The Voice (Botswana)


- BAD-EXAMPLE: kids copy this stuff

Most top-flight football managers in Europe want to give the proposed blue card idea a red card.

Liverpool’s Jurgen Klopp summed up their objections when he said it was just another example of the Internatio­nal Football Associatio­n Board making things more complicate­d for referees instead of simplifyin­g their job. “It’s another thing they can get wrong, so it could easily lead to more abuse.”

I agree with that assessment, but that doesn’t mean I think blue cards, with their temporary dismissals, are a bad idea. Not at all levels of the game anyway, especially since football players are role models in Botswana and most other societies around the world.

One of the best reasons for kids to be involved in organised sports is because it can help them develop a sense of fair play and respect for authority. And I think being sent off for ten minutes when they behave badly might help them sort out their values. I also think the system might help parents and other supporters behave better during games and encourage more people to become referees.

Last week, the IFAB announced trials for blue cards would begin next year at levels below Europe’s elite leagues. But, exactly where they will be tested won’t be announced until March.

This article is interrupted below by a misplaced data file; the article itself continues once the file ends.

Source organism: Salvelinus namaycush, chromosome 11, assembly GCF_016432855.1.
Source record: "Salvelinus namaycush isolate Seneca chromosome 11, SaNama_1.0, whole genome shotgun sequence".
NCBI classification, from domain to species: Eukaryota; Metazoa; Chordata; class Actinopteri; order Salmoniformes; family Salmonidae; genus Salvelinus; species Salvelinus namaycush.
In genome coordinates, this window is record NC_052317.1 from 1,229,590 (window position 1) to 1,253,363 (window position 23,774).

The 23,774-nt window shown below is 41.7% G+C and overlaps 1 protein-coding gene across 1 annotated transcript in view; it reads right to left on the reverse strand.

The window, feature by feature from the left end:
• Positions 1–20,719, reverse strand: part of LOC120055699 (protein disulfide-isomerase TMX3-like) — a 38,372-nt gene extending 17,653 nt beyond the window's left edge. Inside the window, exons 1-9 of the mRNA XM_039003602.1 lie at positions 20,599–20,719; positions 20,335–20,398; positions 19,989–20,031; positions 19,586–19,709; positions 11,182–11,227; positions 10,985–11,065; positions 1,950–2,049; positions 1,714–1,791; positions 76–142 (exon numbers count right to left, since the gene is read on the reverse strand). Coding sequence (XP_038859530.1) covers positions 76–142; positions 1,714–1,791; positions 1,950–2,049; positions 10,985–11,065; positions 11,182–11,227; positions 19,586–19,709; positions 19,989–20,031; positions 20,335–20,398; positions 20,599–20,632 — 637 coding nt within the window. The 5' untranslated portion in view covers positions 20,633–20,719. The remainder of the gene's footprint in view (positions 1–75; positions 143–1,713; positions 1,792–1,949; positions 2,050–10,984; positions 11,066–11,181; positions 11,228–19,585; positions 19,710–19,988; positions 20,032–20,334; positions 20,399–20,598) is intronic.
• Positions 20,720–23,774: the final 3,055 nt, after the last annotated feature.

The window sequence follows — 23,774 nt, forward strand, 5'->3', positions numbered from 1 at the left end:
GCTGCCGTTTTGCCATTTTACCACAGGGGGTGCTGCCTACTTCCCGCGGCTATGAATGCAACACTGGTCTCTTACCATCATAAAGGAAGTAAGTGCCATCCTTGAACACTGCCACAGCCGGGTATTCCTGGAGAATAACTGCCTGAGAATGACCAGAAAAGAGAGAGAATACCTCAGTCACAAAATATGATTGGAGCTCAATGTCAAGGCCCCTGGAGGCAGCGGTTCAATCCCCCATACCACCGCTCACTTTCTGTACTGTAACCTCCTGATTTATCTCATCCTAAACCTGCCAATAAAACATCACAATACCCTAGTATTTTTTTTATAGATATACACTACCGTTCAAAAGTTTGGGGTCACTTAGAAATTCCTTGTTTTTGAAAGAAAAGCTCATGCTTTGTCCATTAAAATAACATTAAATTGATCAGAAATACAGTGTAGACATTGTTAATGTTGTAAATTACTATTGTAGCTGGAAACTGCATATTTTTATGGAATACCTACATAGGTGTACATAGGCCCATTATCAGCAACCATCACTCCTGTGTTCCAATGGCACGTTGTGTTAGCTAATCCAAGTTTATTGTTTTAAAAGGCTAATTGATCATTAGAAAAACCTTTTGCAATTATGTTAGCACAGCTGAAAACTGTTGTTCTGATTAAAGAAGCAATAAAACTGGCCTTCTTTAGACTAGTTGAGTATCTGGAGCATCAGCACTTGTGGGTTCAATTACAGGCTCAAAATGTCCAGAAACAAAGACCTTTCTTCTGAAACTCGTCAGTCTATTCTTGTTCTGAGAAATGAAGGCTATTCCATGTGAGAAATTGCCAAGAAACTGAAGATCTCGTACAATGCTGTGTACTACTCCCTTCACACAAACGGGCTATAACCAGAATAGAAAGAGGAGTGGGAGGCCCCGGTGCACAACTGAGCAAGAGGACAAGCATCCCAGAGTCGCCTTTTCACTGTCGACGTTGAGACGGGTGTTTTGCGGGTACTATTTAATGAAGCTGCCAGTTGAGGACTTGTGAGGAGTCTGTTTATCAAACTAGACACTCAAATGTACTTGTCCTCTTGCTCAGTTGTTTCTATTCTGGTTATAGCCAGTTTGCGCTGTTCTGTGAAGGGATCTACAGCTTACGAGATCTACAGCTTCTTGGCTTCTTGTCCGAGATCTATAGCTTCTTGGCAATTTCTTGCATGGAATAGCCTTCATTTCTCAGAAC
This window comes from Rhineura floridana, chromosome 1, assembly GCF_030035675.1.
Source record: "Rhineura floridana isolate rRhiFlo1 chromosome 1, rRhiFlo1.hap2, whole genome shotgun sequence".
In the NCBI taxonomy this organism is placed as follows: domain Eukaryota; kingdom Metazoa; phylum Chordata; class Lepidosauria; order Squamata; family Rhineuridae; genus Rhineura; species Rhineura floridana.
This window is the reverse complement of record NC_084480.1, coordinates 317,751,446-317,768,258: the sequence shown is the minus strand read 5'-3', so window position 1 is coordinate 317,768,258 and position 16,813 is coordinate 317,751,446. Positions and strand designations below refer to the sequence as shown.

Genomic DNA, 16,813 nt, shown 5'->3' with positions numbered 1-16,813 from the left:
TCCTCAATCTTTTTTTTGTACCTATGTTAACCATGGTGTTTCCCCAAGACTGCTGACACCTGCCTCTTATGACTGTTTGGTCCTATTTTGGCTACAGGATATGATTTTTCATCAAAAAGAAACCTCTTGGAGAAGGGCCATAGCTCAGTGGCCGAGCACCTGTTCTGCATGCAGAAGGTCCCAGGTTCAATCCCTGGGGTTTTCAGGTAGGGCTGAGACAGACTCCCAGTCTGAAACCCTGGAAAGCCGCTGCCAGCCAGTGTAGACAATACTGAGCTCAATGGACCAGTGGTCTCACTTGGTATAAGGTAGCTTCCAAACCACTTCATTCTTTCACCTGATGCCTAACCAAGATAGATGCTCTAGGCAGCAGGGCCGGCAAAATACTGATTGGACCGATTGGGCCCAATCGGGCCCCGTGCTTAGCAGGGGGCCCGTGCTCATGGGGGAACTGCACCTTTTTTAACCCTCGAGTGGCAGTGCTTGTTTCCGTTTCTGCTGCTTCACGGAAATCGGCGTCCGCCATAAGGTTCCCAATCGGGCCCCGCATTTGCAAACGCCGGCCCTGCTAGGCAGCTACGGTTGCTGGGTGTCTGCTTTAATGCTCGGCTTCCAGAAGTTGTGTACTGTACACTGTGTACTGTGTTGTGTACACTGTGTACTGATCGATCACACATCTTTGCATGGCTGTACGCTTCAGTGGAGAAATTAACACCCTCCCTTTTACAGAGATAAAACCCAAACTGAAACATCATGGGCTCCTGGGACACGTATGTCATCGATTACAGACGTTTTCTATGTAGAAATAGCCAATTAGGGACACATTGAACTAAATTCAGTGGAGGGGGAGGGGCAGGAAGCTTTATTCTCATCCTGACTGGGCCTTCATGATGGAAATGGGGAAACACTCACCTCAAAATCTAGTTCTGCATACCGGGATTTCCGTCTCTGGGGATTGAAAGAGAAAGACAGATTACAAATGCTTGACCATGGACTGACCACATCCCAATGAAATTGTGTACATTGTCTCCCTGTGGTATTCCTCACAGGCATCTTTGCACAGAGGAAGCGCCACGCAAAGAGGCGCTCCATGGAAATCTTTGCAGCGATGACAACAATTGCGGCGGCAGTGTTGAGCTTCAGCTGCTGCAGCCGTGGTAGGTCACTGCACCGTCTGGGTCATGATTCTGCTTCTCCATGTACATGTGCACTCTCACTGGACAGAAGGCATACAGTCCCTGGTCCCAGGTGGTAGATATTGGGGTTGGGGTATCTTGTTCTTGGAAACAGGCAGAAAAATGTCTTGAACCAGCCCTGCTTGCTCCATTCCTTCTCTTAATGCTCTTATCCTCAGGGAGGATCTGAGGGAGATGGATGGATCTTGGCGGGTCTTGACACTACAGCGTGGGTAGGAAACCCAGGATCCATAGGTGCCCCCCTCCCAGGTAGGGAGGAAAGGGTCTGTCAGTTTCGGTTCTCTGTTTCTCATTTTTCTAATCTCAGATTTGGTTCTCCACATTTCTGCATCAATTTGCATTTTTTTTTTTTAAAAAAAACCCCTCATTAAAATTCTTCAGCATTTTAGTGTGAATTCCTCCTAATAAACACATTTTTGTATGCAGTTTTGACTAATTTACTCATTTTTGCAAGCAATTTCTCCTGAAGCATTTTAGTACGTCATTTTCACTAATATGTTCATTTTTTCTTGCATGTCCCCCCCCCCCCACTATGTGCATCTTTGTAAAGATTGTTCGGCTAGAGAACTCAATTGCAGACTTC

Sin-bins, similar to the system employed in rugby, have been used at grassroots level for players who verbally abuse referees, but their use could be extended to intentiona­l fouls as part of the new trials. England’s Premier League, meanwhile, has already ruled out being part of those tests, while football’s world governing body, Fifa, said blue cards at the elite level are still a long way off and may never happen.

The sending off policy was first tested in 2018-19, with the Football Associatio­n reporting a 38 percent reduction in dissent across 31 leagues. So, on the back of that success, they were introduced across all levels of grassroots football from the 2019-20 season in an effort to improve levels of respect and fair play. They are now also used in lower levels of the National League system and women’s football.

FA Chief, Mark Bullingham, says he understand­s why some people would like to see blue cards and sin bins used in the top leagues as well. “There is frustratio­n for fans when they see promising counteratt­acks ruined by intentiona­l fouls.”

One example of an offence that might have been a blue card occurred near the end of the Euro 2020 final when Italy’s Giorgio Chiellini grabbed England’s Bukayo Saka by the shirt, preventing him from breaking away towards goal. It wasn’t a red card because Chiellini wasn’t the last defender, but supporters of the rule change say the offence should have been punished by more than a yellow card.

But, regardless of where blue cards are used, I’m glad the authoritie­s are looking for new ways to crack down on players and managers who abuse officials and set bad examples for our kids. And I think it is important to remember that football is just a game… and that referees are essential if we want to see reasonably fair competitio­n.

Referees will never be perfect, but no one ever deserves to be abused.

 ?? ??

Newspapers in English

Newspapers from Botswana